Professor Edward Charles Pickering S.B. '65, died here Monday evening after a brief illness. In the death of Professor Pickering the University loses still another prominent member of the Faculty and an honored graduate.

Professor Pickering was Director of the University Observatory, and held the Paine Professorship of Practical Astronomy. He ranked in seniority all but one of the other active professors of the University. He was born in Boston on July 19, 1846 and received his early education at the Boston Latin School. He graduated from the Lawrence Scientific School in 1865, and in 1880 the University conferred upon him the degree of A.M. Ever since, with the exception of nine years spent in teaching at M. I. T., he has been connected with the Astronomical Department of the University, holding various professorships since 1876.

The reputation of Professor Pickering as one of the world's leading astronomers is wide-spread. Under his direction the Observatory greatly widened its scope, until it had built up a system of correspondence with observatories and private astronomers all over the world through which discoveries and observations were compared and verified. He established the Observatory's auxiliary station at Arequipa, Peru, and devised many new methods of astronomical photography.

Professor Pickering has received the degrees of LL.D., Ph.D., D. Sc., and L. H. D. from numerous universities. He has been honored by the scientific societies of many European countries, and was author and editor of a large number of scientific books.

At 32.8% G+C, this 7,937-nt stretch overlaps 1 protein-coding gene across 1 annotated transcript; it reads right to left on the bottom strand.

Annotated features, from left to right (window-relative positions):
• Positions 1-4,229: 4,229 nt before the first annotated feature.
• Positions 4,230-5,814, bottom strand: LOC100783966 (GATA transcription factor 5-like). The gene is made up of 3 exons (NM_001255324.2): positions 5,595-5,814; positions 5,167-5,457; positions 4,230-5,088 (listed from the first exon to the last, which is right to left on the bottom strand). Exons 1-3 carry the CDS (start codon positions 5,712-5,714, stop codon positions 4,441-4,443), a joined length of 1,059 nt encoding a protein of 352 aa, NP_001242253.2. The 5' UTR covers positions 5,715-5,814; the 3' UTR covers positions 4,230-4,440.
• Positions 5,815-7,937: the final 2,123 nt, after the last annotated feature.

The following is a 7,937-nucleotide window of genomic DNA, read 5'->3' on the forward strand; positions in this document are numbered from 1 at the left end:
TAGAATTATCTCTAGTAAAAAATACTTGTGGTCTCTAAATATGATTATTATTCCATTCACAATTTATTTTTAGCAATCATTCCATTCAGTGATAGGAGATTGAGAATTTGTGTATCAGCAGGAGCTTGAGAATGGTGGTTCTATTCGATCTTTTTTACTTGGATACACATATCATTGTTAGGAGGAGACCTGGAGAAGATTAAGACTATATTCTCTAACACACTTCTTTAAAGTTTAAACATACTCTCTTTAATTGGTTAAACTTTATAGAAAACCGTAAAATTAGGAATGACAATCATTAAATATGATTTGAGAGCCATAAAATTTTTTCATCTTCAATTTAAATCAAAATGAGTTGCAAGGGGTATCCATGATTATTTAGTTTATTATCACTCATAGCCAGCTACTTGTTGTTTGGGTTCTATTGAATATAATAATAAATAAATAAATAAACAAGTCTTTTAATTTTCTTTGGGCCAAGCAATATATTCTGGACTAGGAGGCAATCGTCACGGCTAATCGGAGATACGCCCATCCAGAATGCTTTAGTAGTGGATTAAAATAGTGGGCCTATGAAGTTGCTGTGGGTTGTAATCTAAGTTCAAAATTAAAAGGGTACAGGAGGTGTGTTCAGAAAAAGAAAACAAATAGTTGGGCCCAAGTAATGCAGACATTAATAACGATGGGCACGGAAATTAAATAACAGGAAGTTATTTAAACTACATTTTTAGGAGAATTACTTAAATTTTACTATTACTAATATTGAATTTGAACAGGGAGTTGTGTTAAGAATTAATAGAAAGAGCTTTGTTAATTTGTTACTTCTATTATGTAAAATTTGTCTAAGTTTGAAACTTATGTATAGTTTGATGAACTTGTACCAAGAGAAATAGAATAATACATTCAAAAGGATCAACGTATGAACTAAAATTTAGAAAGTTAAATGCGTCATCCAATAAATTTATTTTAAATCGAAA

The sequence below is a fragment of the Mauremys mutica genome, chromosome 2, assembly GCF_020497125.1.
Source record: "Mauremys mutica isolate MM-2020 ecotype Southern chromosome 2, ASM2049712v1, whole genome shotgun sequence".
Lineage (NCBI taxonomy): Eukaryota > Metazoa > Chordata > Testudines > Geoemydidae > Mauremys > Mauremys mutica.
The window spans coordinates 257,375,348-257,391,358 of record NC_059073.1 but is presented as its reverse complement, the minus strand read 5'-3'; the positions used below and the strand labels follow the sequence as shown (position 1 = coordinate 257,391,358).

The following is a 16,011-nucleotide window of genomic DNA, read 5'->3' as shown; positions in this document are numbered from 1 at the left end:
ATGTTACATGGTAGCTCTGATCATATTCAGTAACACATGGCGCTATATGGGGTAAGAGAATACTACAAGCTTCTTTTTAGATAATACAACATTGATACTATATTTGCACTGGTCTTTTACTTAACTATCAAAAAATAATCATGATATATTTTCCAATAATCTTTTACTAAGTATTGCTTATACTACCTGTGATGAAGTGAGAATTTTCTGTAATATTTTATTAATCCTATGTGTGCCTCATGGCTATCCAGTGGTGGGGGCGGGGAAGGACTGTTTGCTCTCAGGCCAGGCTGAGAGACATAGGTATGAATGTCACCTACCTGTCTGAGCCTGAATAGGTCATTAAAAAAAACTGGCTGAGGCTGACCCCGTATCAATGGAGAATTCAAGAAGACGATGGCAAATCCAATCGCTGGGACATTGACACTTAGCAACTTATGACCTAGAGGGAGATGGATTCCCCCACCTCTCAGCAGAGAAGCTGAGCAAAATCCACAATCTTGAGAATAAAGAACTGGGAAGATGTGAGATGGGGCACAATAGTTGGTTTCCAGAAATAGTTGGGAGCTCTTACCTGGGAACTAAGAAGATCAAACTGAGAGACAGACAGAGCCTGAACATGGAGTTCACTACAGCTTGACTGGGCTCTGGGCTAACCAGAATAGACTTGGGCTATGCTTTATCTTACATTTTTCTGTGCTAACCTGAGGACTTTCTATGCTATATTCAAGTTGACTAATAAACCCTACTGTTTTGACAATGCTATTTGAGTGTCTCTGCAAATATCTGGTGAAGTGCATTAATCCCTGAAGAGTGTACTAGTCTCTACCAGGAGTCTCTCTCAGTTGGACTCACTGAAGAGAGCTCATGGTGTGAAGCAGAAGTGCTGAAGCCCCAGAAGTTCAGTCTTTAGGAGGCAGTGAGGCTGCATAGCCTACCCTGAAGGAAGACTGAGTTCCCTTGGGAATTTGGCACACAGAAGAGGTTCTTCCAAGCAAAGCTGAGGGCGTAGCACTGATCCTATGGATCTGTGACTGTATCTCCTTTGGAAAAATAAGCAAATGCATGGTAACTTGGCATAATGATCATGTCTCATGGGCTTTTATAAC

The funeral of Professor Pickering will be held at the Appleton Chapel at 1 o'clock tomorrow afternoon. His life-long friend and fellow-astronomer, the Reverend Joel H. Metcalf, of Winchester, will conduct the services.


Prof. Bailey Pays Tribute.

Professor S. I. Bailey, A.M. '88, Phillips Professor of Astronomy who for thirty-two years has been associated with Professor Pickering in an interview with a CRIMSON reporter, said that many messages of condolence had been received from distinguished scientists, and he also stated his appreciation of Professor Pickering and his work:

"The unexpected announcement of Professor Edward C. Pickering's death," said Professor Bailey, "brought instant response. Campbell, Director of the Lick Observatory, telegraphed, 'A great, unselfish man has gone. Our flag is at half-mast,' Hale, Director of the Solar Observatory, Mt. Wilson, 'Am greatly shocked and grieved, and hasten to send sincere sympathy.' Klotz, Director of the Dominion Observatory, Ottawa. 'The world has lost one of its great astronomical lights, and deans of science.' Plaskett, Director of the new Canadian Observatory, at Victoria, 'The news came to Mrs. Plaskett and me as a great shock and deep personal loss. The loss to Astronomy and Science is inestimable, but all his friends will chiefly mourn him for his lovable personal qualities.'

"These messages tell the story of the deep regard in which the scientific world held Professor Pickering. He was reckoned among the giants, but also he was possessed of the rare traits of courtesy, gentleness, kindness, and patience. Peristent to a marked degree, when convinced that he was right, he never failed to listen with careful attention to the views of others. Inspired with unbounded faith and enthusiasm in the work he was doing, he was always ready to change instantly any plan or belief, if convinced of its error. He was optimistic, trustful, and appreciative, of boundless energy in the pursuit of truth, and as willing to receive as to give advice. He was an unwearied executive, equally tireless in making broad plans and in carrying out elaborate details.